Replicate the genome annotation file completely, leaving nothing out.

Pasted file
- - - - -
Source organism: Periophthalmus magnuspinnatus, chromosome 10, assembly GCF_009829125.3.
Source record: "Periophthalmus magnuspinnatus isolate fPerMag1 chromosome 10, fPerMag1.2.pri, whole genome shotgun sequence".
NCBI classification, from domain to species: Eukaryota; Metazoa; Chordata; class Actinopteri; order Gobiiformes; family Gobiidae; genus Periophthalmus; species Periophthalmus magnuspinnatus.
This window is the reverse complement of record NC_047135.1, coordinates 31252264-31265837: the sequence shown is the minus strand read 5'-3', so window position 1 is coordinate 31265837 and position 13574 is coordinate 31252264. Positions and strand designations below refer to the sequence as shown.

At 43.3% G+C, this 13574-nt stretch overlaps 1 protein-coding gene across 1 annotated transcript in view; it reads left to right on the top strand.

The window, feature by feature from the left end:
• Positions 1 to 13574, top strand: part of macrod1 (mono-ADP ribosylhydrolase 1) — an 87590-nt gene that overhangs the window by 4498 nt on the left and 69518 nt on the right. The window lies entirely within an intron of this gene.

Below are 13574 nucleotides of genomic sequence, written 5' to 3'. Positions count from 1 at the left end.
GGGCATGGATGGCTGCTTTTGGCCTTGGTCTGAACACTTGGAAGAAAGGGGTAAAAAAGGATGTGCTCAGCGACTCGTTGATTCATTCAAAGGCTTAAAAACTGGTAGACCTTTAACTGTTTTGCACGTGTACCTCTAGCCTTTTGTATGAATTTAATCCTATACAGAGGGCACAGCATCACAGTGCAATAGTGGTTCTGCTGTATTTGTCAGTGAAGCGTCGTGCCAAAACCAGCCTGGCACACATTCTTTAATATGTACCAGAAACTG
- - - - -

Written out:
Source organism: Periophthalmus magnuspinnatus, chromosome 10, assembly GCF_009829125.3.
Source record: "Periophthalmus magnuspinnatus isolate fPerMag1 chromosome 10, fPerMag1.2.pri, whole genome shotgun sequence".
NCBI classification, from domain to species: Eukaryota; Metazoa; Chordata; class Actinopteri; order Gobiiformes; family Gobiidae; genus Periophthalmus; species Periophthalmus magnuspinnatus.
This window is the reverse complement of record NC_047135.1, coordinates 31252264-31265837: the sequence shown is the minus strand read 5'-3', so window position 1 is coordinate 31265837 and position 13574 is coordinate 31252264. Positions and strand designations below refer to the sequence as shown.

At 43.3% G+C, this 13574-nt stretch overlaps 1 protein-coding gene across 1 annotated transcript in view; it reads left to right on the top strand.

The window, feature by feature from the left end:
• Positions 1 to 13574, top strand: part of macrod1 (mono-ADP ribosylhydrolase 1) — an 87590-nt gene that overhangs the window by 4498 nt on the left and 69518 nt on the right. The window lies entirely within an intron of this gene.

Below are 13574 nucleotides of genomic sequence, written 5' to 3'. Positions count from 1 at the left end.
GGGCATGGATGGCTGCTTTTGGCCTTGGTCTGAACACTTGGAAGAAAGGGGTAAAAAAGGATGTGCTCAGCGACTCGTTGATTCATTCAAAGGCTTAAAAACTGGTAGACCTTTAACTGTTTTGCACGTGTACCTCTAGCCTTTTGTATGAATTTAATCCTATACAGAGGGCACAGCATCACAGTGCAATAGTGGTTCTGCTGTATTTGTCAGTGAAGCGTCGTGCCAAAACCAGCCTGGCACACATTCTTTAATATGTACCAGAAACTG